Deletion of leptin signaling in vagal afferent neurons results in hyperphagia and obesity

Guillaume de Lartigue, Charlotte C. Ronveaux, Helen E Raybould

Research output: Contribution to journalArticlepeer-review

85 Scopus citations


The vagal afferent pathway senses hormones released from the gut in response to nutritional cues and relays these signals to the brain. We tested the hypothesis that leptin resistance in vagal afferent neurons (VAN) is responsible for the onset of hyperphagia by developing a novel conditional knockout mouse to delete leptin receptor selectively in sensory neurons (Nav1.8/LepRfl/fl mice). Chow fed Nav1.8/LepRfl/fl mice weighed significantly more and had increased adiposity compared with wildtype mice. Cumulative food intake, meal size, and meal duration in the dark phase were increased in Nav1.8/LepRfl/fl mice; energy expenditure was unaltered. Reduced satiation in Nav1.8/LepRfl/fl mice is in part due to reduced sensitivity of VAN to CCK and the subsequent loss of VAN plasticity. Crucially Nav1.8/LepRl/fl mice did not gain further weight in response to a high fat diet. We conclude that disruption of leptin signaling in VAN is sufficient and necessary to promote hyperphagia and obesity.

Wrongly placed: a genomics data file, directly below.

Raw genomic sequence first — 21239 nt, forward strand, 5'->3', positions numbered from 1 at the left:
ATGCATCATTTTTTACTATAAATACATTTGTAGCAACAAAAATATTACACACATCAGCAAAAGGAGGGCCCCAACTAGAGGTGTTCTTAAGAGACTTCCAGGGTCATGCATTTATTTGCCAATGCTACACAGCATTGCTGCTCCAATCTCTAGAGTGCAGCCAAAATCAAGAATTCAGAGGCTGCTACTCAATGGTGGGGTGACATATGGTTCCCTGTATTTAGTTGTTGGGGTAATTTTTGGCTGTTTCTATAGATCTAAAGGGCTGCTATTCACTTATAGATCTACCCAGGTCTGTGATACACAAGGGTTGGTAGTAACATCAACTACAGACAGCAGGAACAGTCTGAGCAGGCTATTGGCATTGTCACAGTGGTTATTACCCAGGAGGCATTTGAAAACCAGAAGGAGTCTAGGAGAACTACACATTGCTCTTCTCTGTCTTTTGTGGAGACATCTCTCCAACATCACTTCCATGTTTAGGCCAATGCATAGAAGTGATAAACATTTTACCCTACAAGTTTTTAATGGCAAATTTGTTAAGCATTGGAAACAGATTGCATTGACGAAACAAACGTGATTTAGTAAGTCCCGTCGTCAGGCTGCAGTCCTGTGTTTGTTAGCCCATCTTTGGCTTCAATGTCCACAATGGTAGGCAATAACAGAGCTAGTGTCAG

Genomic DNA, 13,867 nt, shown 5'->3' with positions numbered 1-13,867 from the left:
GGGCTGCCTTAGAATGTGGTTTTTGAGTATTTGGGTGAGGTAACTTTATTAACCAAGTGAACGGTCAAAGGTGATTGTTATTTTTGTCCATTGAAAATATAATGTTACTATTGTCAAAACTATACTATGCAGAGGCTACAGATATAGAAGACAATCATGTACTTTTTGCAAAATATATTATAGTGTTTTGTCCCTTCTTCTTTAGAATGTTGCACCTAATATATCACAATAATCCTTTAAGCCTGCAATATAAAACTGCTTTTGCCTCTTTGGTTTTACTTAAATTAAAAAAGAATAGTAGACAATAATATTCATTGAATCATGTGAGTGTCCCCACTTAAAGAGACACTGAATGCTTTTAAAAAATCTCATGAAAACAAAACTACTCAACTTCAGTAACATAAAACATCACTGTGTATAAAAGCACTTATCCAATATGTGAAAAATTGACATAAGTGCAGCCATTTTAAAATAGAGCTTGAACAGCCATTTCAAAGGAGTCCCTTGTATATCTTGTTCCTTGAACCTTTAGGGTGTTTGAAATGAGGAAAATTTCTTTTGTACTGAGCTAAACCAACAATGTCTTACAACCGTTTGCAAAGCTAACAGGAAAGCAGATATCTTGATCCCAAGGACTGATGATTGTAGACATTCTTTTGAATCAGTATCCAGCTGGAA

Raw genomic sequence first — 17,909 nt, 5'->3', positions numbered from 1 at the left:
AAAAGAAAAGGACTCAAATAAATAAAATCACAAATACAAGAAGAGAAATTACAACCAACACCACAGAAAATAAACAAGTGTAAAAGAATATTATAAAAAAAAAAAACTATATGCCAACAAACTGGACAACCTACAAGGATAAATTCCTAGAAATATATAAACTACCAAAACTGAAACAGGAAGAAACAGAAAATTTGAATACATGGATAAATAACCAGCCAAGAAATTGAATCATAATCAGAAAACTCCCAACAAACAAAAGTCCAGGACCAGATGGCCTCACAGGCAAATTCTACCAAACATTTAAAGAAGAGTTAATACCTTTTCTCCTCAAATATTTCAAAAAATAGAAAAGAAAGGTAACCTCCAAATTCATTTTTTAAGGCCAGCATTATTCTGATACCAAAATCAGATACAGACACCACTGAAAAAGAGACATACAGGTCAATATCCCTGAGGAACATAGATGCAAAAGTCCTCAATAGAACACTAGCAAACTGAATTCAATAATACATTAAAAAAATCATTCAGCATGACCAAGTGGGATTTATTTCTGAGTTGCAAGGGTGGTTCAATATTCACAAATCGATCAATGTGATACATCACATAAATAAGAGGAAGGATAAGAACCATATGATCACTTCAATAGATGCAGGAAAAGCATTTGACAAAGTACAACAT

Original languageEnglish (US)
Pages (from-to)595-607
Number of pages13
JournalMolecular Metabolism
Issue number6
StatePublished - 2014


  • High fat diet
  • Hyperphagy
  • Leptin
  • Meal pattern
  • Obesity
  • Vagus nerve

ASJC Scopus subject areas

  • Cell Biology
  • Molecular Biology


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